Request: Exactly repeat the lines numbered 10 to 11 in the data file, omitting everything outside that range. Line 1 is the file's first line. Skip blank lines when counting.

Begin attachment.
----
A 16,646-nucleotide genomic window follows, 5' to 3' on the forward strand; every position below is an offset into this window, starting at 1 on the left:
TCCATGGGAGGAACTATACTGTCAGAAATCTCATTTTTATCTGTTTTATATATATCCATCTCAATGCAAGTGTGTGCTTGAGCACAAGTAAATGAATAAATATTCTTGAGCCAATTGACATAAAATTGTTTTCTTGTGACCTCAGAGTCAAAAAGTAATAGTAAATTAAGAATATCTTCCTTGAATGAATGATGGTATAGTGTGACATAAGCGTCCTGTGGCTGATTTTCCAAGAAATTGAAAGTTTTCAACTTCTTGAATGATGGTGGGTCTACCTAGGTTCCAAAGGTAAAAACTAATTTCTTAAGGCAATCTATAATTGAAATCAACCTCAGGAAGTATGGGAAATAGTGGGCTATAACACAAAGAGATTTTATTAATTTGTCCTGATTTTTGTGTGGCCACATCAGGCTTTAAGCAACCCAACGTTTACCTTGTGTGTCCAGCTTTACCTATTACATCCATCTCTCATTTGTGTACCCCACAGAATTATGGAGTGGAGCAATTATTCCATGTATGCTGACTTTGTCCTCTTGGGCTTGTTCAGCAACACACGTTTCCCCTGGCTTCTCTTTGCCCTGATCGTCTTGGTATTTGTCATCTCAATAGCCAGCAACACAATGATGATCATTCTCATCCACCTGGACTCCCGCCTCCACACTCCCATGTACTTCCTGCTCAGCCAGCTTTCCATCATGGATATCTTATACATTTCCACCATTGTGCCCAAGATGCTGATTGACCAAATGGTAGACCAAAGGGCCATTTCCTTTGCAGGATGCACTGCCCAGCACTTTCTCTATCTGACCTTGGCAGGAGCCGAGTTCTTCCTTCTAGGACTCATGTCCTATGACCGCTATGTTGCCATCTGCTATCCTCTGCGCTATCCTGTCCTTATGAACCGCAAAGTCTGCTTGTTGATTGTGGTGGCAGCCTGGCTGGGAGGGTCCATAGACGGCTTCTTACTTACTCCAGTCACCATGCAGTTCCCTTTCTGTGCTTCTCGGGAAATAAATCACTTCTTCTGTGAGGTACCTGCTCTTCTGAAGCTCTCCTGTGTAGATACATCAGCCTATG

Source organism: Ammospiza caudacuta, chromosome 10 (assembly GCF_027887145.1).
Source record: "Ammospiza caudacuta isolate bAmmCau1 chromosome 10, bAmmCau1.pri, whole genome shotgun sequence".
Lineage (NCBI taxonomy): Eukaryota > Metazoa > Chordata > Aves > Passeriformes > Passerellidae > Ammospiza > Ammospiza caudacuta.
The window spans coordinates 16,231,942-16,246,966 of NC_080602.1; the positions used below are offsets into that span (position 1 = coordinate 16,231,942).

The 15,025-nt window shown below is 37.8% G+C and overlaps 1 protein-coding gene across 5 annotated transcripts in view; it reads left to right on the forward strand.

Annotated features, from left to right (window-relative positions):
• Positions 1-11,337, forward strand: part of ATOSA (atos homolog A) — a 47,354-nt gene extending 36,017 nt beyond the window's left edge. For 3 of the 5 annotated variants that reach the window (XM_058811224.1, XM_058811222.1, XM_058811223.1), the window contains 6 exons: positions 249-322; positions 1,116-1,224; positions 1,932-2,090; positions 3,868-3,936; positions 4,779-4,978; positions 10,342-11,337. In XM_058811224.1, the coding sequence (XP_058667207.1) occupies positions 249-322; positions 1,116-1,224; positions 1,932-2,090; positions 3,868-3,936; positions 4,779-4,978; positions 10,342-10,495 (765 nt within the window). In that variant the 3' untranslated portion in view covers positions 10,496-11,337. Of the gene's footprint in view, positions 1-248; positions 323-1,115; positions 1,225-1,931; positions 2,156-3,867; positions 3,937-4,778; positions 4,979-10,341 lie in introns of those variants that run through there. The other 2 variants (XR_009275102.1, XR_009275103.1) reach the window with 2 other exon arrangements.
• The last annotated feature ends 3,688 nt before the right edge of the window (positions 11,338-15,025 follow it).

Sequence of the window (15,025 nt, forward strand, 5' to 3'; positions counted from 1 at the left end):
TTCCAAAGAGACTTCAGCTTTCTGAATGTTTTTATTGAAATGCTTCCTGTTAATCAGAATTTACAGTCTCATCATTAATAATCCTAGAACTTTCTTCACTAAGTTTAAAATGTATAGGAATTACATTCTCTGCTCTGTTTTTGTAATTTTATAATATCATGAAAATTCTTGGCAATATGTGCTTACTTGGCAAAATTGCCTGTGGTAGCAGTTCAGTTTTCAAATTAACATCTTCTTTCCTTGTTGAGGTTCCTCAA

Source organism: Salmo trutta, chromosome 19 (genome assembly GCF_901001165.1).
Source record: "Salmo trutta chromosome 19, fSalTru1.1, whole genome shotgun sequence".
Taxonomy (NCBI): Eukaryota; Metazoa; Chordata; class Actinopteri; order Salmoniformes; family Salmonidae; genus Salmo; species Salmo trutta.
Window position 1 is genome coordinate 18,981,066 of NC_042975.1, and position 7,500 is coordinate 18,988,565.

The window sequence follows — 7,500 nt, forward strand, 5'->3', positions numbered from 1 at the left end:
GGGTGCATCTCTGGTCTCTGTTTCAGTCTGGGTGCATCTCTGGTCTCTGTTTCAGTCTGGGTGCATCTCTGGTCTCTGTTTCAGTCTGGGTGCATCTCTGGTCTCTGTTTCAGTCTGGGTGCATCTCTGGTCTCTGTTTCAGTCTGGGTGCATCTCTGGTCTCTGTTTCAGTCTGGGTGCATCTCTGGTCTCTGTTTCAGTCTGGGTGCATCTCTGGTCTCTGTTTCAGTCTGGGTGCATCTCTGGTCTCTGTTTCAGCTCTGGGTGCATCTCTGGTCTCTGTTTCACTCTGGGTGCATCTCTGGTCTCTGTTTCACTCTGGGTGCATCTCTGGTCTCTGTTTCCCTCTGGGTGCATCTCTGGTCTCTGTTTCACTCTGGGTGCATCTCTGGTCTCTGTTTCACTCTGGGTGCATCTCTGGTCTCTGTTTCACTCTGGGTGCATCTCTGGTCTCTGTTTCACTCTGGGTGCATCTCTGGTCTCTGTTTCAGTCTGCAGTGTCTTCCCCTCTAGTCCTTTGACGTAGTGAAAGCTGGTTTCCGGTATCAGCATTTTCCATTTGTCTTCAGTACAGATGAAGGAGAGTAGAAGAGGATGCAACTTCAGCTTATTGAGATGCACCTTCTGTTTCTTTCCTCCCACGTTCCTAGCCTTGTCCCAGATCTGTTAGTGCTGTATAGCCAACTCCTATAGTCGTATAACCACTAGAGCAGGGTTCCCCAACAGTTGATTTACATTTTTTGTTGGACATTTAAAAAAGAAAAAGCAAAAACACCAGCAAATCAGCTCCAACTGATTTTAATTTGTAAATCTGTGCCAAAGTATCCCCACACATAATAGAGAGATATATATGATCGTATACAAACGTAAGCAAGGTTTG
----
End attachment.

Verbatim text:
• The last annotated feature ends 3,688 nt before the right edge of the window (positions 11,338-15,025 follow it).

Sequence of the window (15,025 nt, forward strand, 5' to 3'; positions counted from 1 at the left end):